Deleterious BRCA mutations were detected in 189 (25%) of 746 familial clinic patients (124 BRCA1, 65 BRCA2); 21 (11%) of 189 were large rearrangement mutations, of which 62% (13 of 21) were BRCA1 ex9-12del. Nine recurrent mutations accounted for 53% of the total. Among these, BRCA1 ex9-12del seems to be a Mexican founder mutation and represents 10% to 12% of all BRCA1 mutations in clinic- and population-based cohorts in the United States.
BRCA mutations were prevalent in the largest study of Hispanic breast and/or ovarian cancer families in the United States to date, and a significant proportion were large rearrangement mutations. The high frequency of large rearrangement mutations warrants screening in every case. We document the first Mexican founder mutation (BRCA1 ex9-12del), which, along with other recurrent mutations, suggests the potential for a cost-effective panel approach to ancestry-informed GCRA.
We tested the hypotheses that CHEK2*1100delC heterozygosity is associated with increased risk of early death, breast cancer–specific death, and risk of a second breast cancer in women with a first breast cancer.
Patients and Methods
From 22 studies participating in the Breast Cancer Association Consortium, 25,571 white women with invasive breast cancer were genotyped for CHEK2*1100delC and observed for up to 20 years (median, 6.6 years). We examined risk of early death and breast cancer–specific death by estrogen receptor status and risk of a second breast cancer after a first breast cancer in prospective studies.
CHEK2*1100delC heterozygosity was found in 459 patients (1.8%). In women with estrogen receptor–positive breast cancer, multifactorially adjusted hazard ratios for heterozygotes versus noncarriers were 1.43 (95% CI, 1.12 to 1.82; log-rank P = .004) for early death and 1.63 (95% CI, 1.24 to 2.15; log-rank P < .001) for breast cancer–specific death. In all women, hazard ratio for a second breast cancer was 2.77 (95% CI, 2.00 to 3.83; log-rank P < .001) increasing to 3.52 (95% CI, 2.35 to 5.27; log-rank P < .001) in women with estrogen receptor–positive first breast cancer only.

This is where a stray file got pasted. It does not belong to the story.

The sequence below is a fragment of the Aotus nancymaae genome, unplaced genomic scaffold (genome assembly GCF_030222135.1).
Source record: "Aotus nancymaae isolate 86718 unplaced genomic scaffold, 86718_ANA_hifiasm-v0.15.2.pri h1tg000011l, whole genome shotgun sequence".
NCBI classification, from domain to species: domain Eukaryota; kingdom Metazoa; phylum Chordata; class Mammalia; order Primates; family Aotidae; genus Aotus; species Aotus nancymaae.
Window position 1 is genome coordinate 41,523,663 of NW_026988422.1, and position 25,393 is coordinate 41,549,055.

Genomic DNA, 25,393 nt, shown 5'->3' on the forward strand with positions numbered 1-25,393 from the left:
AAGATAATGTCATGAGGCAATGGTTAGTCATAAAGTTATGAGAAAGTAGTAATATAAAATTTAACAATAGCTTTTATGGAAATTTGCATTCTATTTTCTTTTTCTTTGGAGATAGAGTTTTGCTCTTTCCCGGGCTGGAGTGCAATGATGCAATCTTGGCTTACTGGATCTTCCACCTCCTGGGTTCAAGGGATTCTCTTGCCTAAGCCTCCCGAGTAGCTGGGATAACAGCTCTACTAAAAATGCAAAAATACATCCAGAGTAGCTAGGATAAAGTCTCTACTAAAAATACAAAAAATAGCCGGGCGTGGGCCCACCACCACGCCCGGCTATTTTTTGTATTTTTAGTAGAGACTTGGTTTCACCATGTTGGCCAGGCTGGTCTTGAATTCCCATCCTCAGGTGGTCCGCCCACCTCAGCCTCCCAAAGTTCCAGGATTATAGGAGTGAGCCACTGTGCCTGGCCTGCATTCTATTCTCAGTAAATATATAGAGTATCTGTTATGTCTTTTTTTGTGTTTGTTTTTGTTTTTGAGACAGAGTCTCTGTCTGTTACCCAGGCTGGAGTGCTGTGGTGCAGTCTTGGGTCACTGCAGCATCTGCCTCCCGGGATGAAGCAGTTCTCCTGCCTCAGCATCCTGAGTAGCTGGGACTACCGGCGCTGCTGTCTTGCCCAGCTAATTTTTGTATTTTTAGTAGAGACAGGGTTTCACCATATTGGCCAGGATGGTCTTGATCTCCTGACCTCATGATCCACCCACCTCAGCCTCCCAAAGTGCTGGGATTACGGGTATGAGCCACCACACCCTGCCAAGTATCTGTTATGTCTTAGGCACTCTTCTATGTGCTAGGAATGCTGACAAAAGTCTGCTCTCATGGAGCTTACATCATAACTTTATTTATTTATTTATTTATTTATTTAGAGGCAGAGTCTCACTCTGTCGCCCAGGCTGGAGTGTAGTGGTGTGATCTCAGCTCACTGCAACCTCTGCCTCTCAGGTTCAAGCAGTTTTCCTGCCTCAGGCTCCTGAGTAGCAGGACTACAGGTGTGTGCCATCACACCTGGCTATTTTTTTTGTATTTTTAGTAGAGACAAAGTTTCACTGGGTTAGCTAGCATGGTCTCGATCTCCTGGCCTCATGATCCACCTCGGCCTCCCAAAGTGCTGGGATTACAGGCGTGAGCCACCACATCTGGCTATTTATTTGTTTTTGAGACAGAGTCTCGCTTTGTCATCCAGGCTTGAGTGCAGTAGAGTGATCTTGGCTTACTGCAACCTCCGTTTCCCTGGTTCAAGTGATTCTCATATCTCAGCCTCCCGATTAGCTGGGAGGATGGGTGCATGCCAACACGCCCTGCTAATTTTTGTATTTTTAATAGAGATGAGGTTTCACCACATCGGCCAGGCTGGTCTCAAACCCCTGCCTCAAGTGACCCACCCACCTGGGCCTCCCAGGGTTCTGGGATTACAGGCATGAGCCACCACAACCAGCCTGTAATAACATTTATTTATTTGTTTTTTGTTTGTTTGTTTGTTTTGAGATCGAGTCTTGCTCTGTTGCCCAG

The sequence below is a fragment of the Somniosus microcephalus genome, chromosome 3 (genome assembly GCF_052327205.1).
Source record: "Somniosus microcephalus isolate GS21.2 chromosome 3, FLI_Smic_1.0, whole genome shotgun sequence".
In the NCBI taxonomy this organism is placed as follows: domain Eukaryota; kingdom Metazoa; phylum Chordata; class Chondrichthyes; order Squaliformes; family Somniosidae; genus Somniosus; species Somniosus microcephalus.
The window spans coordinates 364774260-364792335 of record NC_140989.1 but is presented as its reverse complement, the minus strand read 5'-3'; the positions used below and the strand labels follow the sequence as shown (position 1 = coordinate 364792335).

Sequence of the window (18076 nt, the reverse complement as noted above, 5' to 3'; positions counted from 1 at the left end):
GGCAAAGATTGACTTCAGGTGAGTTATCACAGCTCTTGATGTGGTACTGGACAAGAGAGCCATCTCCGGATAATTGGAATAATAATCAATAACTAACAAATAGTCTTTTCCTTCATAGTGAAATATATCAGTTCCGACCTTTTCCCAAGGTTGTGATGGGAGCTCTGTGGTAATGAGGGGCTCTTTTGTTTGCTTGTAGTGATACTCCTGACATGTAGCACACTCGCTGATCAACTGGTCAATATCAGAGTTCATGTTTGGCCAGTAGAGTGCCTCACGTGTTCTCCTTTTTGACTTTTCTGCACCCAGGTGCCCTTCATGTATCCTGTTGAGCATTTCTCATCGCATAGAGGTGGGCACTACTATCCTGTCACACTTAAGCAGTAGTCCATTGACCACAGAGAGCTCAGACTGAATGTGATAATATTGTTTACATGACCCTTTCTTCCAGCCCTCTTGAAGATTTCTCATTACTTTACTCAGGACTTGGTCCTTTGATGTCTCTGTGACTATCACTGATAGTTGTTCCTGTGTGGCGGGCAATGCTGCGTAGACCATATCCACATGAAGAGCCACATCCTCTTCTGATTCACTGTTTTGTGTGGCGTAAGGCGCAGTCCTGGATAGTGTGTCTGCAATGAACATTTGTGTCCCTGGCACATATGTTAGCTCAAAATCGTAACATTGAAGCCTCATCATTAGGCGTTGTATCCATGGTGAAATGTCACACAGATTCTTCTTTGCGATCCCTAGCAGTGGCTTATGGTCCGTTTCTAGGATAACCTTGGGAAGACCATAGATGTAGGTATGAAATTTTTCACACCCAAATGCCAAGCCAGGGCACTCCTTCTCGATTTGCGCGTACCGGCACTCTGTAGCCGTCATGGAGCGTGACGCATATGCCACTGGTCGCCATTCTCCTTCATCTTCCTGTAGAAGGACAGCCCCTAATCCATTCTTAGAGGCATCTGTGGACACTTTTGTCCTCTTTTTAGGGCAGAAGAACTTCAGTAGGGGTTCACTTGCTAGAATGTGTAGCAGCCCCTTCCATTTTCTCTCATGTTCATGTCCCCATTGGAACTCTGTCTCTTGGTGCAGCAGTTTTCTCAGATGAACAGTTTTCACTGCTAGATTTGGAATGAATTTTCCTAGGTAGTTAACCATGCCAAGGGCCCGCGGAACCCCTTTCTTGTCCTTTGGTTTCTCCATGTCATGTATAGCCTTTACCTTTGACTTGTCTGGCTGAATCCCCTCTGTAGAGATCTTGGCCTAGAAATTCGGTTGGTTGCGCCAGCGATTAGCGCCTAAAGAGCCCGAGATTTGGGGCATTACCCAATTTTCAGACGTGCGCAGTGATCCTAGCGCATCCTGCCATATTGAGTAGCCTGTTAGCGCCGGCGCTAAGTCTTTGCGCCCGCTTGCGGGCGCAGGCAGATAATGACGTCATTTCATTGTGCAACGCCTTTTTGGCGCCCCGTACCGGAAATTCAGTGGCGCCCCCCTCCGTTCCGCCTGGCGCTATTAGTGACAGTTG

Among women with estrogen receptor–positive breast cancer, CHEK2*1100delC heterozygosity was associated with a 1.4-fold risk of early death, a 1.6-fold risk of breast cancer–specific death, and a 3.5-fold risk of a second breast cancer. This is one of the few examples of a genetic factor that influences long-term prognosis being documented in an extensive series of women with breast cancer.
We investigated body size and survival by race/ethnicity in 11,351 breast cancer patients diagnosed from 1993 to 2007 with follow-up through 2009 by using data from questionnaires and the California Cancer Registry. We calculated hazard ratios and 95% confidence intervals from multivariable Cox proportional hazard model–estimated associations of body size (body mass index (BMI) (weight (kg)/height (m)2) and waist-hip ratio (WHR)) with breast cancer–specific and all-cause mortality. Among 2,744 ascertained deaths, 1,445 were related to breast cancer. Being underweight (BMI <18.5) was associated with increased risk of breast cancer mortality compared with being normal weight in non-Latina whites (hazard ratio (HR) = 1.91, 95% confidence interval (CI): 1.14, 3.20), whereas morbid obesity (BMI ≥40) was suggestive of increased risk (HR = 1.43, 95% CI: 0.84, 2.43). In Latinas, only the morbidly obese were at high risk of death (HR = 2.26, 95% CI: 1.23, 4.15). No BMI–mortality associations were apparent in African Americans and Asian Americans. High WHR (quartile 4 vs. quartile 1) was associated with breast cancer mortality in Asian Americans (HR = 2.21, 95% CI: 1.21, 4.03; P for trend = 0.01), whereas no associations were found in African Americans, Latinas, or non-Latina whites. For all-cause mortality, even stronger BMI and WHR associations were observed. The impact of obesity and body fat distribution on breast cancer patients' risk of death may vary across racial/ethnic groups.
adiposity; body mass index; breast cancer; mortality; obesity; race/ethnicity; survival; waist-hip ratio